What is interesting, some other tribes were temporarily part of the Obodrites, mostly the ones now considered part of the Veleti, who were hostile towards the former.
The scope of Obodritic rule changed over time, and in all directions; reaching, for example, up to the Saxon Nordalbinga. An interesting case is the Drevani tribe, which was part of the same linguistic group as the Obodrites, but which remained independent for a very long time. They kept their own culture and traditions, and spoke their own language, called by the Germans Dravänopolabisch, as late as the 18th century.
As we said before, sources are very poor on the fields other than military, so it’s hard to say anything certain about politics or social structure of the Obodritic tribes. Many times the sources mention a few leaders who supposedly ruled together without splitting their power and influence. If we have to guess based on what we have in the sources, it appears that all these tribes were living in a kind of a federation, and there was probably someone like a “Great Prince” ruling over them. This highest function was probably carried out by the leader of the strongest tribe at the time. So as we learned before, the Great Princes were coming mostly from the Reregi, but could sometimes also be from the Vagri tribe. Naturally, changes on the top were not much peaceful, and the Franks used internal fights for power to put the Obodrites under occasional dependence.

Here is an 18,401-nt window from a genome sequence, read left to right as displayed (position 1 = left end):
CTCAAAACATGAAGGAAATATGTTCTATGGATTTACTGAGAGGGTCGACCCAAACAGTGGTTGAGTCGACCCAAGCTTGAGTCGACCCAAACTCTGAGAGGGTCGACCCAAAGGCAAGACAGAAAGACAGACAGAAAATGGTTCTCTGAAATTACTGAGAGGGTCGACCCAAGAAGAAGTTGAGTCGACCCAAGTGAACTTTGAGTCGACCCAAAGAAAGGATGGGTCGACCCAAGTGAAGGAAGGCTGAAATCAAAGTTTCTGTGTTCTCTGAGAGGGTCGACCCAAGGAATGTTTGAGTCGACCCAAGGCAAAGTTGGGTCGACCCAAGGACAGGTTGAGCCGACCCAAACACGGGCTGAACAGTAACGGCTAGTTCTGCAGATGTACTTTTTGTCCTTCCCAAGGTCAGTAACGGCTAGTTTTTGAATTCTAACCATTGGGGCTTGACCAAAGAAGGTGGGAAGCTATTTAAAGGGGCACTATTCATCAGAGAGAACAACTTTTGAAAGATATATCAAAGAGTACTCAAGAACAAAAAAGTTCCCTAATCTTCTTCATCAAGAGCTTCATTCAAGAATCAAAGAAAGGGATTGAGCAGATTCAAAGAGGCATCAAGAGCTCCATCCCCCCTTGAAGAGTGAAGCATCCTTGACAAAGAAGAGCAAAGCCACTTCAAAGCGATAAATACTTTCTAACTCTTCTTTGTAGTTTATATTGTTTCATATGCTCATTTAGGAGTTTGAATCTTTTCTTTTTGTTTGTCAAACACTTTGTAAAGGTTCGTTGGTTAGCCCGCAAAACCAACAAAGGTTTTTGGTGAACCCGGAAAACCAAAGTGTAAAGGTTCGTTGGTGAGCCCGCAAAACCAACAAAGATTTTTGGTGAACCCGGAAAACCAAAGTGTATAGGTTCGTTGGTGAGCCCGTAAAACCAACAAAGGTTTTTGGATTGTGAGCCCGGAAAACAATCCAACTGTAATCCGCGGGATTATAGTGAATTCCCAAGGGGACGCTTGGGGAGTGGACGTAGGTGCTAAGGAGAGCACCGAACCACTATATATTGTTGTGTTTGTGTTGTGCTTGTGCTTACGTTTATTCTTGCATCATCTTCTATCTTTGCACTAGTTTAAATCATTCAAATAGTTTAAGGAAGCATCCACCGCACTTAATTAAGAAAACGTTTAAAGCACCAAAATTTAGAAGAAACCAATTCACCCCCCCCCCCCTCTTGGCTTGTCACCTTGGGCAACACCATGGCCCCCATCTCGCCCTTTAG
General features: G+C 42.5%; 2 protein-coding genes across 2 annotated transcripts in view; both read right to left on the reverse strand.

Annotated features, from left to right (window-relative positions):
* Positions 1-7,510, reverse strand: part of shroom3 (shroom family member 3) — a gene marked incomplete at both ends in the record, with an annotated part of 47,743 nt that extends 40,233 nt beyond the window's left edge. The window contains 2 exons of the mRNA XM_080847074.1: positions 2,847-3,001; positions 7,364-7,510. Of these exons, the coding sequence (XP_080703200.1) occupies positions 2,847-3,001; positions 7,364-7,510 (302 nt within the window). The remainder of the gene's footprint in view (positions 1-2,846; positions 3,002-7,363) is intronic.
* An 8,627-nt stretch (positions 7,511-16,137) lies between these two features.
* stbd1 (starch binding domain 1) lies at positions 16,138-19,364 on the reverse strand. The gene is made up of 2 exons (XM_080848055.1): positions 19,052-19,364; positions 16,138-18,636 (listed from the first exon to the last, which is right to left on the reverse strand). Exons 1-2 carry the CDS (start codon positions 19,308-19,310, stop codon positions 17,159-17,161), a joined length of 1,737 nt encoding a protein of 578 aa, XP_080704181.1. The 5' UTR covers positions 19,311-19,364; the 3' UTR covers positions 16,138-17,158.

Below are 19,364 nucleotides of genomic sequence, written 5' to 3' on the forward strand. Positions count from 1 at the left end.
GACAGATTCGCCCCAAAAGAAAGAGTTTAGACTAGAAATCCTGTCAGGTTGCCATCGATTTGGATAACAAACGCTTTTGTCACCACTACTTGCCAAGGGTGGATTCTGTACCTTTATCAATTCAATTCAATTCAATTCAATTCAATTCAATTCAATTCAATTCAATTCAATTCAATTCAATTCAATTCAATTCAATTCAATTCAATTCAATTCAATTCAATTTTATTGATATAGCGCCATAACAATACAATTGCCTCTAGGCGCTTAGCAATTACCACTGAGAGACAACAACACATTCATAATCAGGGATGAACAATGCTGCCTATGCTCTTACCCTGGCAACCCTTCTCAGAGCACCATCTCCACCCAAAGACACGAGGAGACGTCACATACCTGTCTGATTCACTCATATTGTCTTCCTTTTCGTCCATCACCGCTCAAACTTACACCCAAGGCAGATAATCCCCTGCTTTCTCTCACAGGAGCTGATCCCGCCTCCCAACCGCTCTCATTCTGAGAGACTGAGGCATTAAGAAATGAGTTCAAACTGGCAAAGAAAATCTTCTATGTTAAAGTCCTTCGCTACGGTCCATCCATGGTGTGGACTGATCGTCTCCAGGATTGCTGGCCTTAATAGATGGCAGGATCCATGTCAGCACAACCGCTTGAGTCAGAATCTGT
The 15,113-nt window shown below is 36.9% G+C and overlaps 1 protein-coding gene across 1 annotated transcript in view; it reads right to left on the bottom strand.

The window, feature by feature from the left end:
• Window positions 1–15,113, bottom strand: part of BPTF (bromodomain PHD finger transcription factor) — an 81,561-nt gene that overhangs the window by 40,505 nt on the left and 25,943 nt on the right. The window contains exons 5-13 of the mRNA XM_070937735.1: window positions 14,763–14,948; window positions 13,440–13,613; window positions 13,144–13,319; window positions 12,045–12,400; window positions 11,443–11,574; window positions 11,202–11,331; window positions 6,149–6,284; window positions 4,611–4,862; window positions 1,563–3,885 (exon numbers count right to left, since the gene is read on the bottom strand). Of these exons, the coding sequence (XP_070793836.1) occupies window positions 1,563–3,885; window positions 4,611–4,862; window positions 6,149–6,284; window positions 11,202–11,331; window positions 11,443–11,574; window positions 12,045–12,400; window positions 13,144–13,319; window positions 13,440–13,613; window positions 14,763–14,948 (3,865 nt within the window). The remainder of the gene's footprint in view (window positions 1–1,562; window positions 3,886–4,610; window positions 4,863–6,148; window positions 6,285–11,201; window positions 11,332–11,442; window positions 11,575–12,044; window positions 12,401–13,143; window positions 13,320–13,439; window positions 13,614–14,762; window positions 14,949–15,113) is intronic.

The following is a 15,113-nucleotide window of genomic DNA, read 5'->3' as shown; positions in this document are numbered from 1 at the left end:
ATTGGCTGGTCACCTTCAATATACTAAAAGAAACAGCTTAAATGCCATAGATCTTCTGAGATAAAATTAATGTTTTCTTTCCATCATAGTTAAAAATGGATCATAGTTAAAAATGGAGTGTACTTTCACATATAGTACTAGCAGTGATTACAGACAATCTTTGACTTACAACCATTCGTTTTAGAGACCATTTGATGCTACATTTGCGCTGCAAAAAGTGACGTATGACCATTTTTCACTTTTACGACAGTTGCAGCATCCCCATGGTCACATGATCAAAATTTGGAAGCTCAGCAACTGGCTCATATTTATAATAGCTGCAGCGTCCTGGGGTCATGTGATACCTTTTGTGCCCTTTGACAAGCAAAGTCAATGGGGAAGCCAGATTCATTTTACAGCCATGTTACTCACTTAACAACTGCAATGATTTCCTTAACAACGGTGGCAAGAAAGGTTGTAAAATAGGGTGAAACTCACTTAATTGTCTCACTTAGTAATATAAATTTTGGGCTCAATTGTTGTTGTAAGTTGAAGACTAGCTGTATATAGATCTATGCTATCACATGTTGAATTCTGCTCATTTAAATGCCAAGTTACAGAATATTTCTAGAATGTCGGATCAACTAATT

Another interesting fact is that, aside from the rule of princes, there was also the important institution of a tribal gathering, which (like in the Polish-Lithuanian-Ruthenian Commonwealth later) could force its will upon the leader and choose a new one. Dynastic rule appeared among the Obodrites relatively late: in the 10th century; much later than among, for example, Bohemians, Moravians or Poles. In the 12th century, there was a big and surprisingly peaceful switch of the dynasties. Power was taken over by the Niklotowic dynasty from Reregi tribe, which ruled there for the next thousand years.